The Iramitsu Starfire is Iramitsu’s new flagship mid-engine car, powered by Iramitsu’s new H-Series 3.0L boxer-6 engine capable of 247hp and 275Nm in the regular one and 283hp and 294Nm on the Shōri VS version. The weight is nice and low, clocking at 1152kg for the Shōri VS. The engine is paired with a 5-speed transmission and a geared LSD
The Starfire was one of the peak vehicles from the Japanese bubble era, competing with cars like the Honda NSX and the Ferrari 348. It was discontinued in 1995 because of low sales numbers, especially compared to the NSX or the Iwazama (Iramitsu’s main sports car)
The Starfire is not a bad-looking car for the most part, except from the front - I would prefer it if it had only one pair of pop-up headlights instead of two. As it is, it looks quite odd whenever its lights are deployed.
I agree, I kinda like the Starfire design. Clean and timeless, the lights though is a matter of taste I guess. It adds some quirkiness and if that’s good or bad is probably in the eye of the beholder.
Yeah. The twin pop-ups are mainly to add a bit of Cizeta V16-inspired quirkiness, but I totally understand that it’s not of everyone’s taste. Thank you to both for the feedback!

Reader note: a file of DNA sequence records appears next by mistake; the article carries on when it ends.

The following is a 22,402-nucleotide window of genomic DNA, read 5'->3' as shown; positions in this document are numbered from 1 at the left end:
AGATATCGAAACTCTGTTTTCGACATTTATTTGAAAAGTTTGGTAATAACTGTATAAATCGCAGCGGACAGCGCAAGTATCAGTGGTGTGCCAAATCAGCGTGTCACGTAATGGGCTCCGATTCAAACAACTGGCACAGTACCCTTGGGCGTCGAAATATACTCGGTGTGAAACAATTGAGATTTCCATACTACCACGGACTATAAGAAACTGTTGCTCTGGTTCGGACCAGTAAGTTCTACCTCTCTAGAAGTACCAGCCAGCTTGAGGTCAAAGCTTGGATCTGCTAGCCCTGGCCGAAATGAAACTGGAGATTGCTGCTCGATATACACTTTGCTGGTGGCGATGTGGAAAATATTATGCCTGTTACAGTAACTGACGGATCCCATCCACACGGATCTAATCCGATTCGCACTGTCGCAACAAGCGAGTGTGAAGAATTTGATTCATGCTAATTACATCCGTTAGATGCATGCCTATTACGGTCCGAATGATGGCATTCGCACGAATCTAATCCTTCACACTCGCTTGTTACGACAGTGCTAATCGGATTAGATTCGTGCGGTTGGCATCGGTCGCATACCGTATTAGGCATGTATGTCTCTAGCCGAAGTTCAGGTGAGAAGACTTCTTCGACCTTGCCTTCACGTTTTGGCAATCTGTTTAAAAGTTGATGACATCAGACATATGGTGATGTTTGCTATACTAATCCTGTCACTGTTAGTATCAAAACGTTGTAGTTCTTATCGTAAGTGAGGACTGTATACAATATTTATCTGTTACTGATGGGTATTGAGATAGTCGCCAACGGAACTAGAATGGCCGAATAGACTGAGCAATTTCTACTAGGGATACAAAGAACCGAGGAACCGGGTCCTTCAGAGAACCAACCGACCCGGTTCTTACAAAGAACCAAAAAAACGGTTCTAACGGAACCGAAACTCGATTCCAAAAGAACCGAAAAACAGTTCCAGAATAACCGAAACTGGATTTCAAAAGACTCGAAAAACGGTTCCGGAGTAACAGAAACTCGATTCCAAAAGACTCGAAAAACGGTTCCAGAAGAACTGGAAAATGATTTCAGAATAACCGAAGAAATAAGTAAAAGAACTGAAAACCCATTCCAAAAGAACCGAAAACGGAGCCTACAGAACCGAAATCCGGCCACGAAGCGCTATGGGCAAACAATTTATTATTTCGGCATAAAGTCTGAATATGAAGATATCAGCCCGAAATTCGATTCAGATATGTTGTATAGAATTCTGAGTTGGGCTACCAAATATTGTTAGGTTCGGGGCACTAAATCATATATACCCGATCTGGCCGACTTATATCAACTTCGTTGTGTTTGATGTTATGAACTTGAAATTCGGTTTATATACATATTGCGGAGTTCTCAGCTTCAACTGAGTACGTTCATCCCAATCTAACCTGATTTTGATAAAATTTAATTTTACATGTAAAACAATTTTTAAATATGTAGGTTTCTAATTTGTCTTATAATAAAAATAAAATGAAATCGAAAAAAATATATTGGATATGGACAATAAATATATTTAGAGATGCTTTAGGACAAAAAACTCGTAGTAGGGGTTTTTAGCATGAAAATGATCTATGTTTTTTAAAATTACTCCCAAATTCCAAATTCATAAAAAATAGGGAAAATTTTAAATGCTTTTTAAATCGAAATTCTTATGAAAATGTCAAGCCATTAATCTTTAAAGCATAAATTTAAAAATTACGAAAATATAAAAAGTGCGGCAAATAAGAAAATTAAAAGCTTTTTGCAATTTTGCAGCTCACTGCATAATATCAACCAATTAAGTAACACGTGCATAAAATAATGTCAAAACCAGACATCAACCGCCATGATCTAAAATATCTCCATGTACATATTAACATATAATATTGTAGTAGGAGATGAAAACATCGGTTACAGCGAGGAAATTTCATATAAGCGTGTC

I was thinking Mazda Cosmo, but you’re right, looks more Cizeta inspired.
1965 Iramitsu National/Nihon Deluxe The 1965 Iramitsu National (Nihon outside of Japan) is the first generation of Iramitsu’s flagship.
Powered by a modified version of the 1964 Montegi’s C-Type V12, the National featured disc brakes on all 4 corners, a 3-speed automatic transmission, 4 wool seats with knitted seat covers, a phonograph, an AM radio, electric rear windows, air conditioning, an hydropneumatic suspension system (borrowed from Citroen), power steering, 4-wheels independent suspensions and 3-points seatbelts, all built by hand by specially trained artisans
1974 Iramitsu Aichi 1.8
The 1974 Aichi is Iramitsu’s new mid-size sedan.
It’s powered by a 1.8L 8v “B-Series” inline-4 with mechanical “Kugelfischer” injection capable of 88hp and 108Nm. The engine is paired with a 4-speed manual which sends the power to the rear wheels. It’s equipped with an advanced “mixed” braking system, with discs on the front and drums on the rear. It has power steering, an AM radio, 3-point seatbelts and a 3-years warranty
2019 Iramitsu Koi
The new 2019 is available in 4 trim options and 3 engines
The 0.9 is the Koi’s base model. Powered by a turbocharged version of Iramitsu’s K-Series 12v 3-cylinder, also used in smaller capacity in the current K-Motors lineup, capable of 90hp and 95Nm. It has a 5-speed manual transmission, 5 seats and a 4-year warranty
The 1.4 is powered by a turbocharged version of Iramitsu’s I-Series 16v inline-4 capable of 140hp and 165Nm paired with a 5-speed manual. It offers 17-inches rims, a sunroof, LED foglights and everything esle that was on the 0.9T
Koi 2.0 Shōri VS Hatchback
The VS is powered by a turbocharged version of Iramitsu’s I-Series 16v inline-4 tuned as only Shōri can, so it’s capable of 304hp and 322Nm. The power is sent to all four wheels via a 6-speed sequential transmission that’s paired with a viscous LSD. It features all-around vented disc brakes, 4 seats, a lighter interior, Launch Control and an extended warranty compared to the regular Koi